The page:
• By the time you get to row twenty, if you knit that far, or you start a new piece, you'll realize instead of meticulously knitting each stitch, you're thinking about dinner or what you'll be doing this evening.

By now you have the rhythm and you're stitching on auto pilot for the most part. You may find yourself daydreaming about what the piece your knitting will look like when it's complete, what you will fix for dinner and wondering just how long you've been sitting there knitting! (Beware: Time flies when your knitting!) These are your signals that you've got it. You are a knitter.


Cast On, Knit Stitch, Purl Stitch, Cast Off

CAST ON
KNIT STITCH
PURL STITCH
CAST OFF
1. Make a slip knot by twisting a piece of thread and pulling the working side throught the loop, then place the loop on the needle.
1. Insert the right-hand needle in the middle of the first loop on the needle, front to back. The left hand needle will be in front of the right hand needle.
1. With yarn in front of the work, place the right hand needle through the first loop on the left hand needle from back to front (or right to left) ending with the right hand needle in front of the left hand needle.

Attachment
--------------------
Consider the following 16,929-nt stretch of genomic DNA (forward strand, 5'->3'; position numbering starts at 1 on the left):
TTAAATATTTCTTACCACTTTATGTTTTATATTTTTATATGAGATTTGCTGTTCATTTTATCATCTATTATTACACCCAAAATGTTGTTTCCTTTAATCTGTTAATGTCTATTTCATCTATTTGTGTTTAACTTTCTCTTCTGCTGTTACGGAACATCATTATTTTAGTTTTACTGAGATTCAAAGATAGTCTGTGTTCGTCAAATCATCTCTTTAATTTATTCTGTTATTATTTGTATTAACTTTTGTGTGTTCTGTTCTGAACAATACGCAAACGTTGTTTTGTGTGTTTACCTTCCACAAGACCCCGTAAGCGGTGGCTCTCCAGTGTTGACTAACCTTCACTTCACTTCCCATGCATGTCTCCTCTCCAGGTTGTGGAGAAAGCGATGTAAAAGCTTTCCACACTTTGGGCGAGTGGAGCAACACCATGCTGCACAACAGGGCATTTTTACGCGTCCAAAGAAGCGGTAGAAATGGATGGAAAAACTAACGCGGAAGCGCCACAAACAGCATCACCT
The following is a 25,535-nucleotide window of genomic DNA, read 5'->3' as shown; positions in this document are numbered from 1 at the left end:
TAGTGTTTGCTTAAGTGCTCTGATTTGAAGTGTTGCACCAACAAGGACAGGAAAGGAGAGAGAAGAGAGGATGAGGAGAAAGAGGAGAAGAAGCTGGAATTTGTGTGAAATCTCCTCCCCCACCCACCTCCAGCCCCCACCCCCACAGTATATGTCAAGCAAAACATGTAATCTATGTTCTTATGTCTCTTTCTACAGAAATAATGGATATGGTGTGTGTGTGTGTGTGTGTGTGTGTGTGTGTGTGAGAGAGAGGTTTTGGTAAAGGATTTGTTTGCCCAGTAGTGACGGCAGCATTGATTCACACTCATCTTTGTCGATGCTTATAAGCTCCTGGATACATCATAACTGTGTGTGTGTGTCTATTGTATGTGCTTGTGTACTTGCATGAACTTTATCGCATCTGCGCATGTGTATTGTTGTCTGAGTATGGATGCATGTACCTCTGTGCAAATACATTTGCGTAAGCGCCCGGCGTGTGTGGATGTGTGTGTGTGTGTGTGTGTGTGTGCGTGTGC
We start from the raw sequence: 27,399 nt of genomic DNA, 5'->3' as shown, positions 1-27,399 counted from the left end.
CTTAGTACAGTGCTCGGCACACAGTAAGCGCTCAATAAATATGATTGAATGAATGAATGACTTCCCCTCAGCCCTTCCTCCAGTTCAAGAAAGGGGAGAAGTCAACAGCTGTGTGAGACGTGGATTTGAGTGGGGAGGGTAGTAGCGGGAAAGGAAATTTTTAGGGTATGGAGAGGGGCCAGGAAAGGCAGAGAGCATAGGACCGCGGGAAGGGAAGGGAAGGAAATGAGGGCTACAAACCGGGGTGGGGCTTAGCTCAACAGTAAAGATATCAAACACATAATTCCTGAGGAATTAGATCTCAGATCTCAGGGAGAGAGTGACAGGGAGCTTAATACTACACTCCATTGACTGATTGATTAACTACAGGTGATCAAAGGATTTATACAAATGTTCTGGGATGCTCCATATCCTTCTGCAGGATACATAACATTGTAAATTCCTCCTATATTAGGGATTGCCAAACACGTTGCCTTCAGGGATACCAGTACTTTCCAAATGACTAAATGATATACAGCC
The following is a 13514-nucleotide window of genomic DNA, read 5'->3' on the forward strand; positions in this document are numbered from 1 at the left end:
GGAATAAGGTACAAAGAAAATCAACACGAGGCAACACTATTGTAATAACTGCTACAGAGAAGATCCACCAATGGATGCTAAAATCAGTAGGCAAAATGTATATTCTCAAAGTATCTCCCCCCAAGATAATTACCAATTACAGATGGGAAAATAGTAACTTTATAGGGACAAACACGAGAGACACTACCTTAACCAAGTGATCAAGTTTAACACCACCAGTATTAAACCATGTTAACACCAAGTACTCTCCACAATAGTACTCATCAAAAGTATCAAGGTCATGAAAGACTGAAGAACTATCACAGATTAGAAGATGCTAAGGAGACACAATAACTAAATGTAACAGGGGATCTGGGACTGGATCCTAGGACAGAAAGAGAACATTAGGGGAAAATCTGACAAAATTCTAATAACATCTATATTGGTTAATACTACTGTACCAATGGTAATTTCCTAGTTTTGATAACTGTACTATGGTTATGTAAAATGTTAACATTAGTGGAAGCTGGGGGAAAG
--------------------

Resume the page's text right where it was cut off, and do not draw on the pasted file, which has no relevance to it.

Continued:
1. Knit the first two loops.
2. Place the needle in your right hand. With your left hand take up a piece of the working side of the yarn and make a loop.
2. Loop the yarn around and under the right hand needle.
2. Loop the yarn around the tip of the right hand needle from top to bottom.
2. Then pull the first loop you knit over the second loop and off the needle.
3. Slide the needle through the loop and pull the yarn snug on the needle.
3. Slide the right hand needle back until you can pull the loop through the original loop on the left needle and onto the right hand needle.
3. Slide the right hand needle back until the loop can be slipped through the original loop on the left hand needle and onto the right hand needle.
3. Knit the next loop and, again, pull the other loop up and over the last loop and off the needle.
4. Repeat until you have cast on as many as you need.
4. When the loop is safely on the right needle, slide the original loop off the left needle.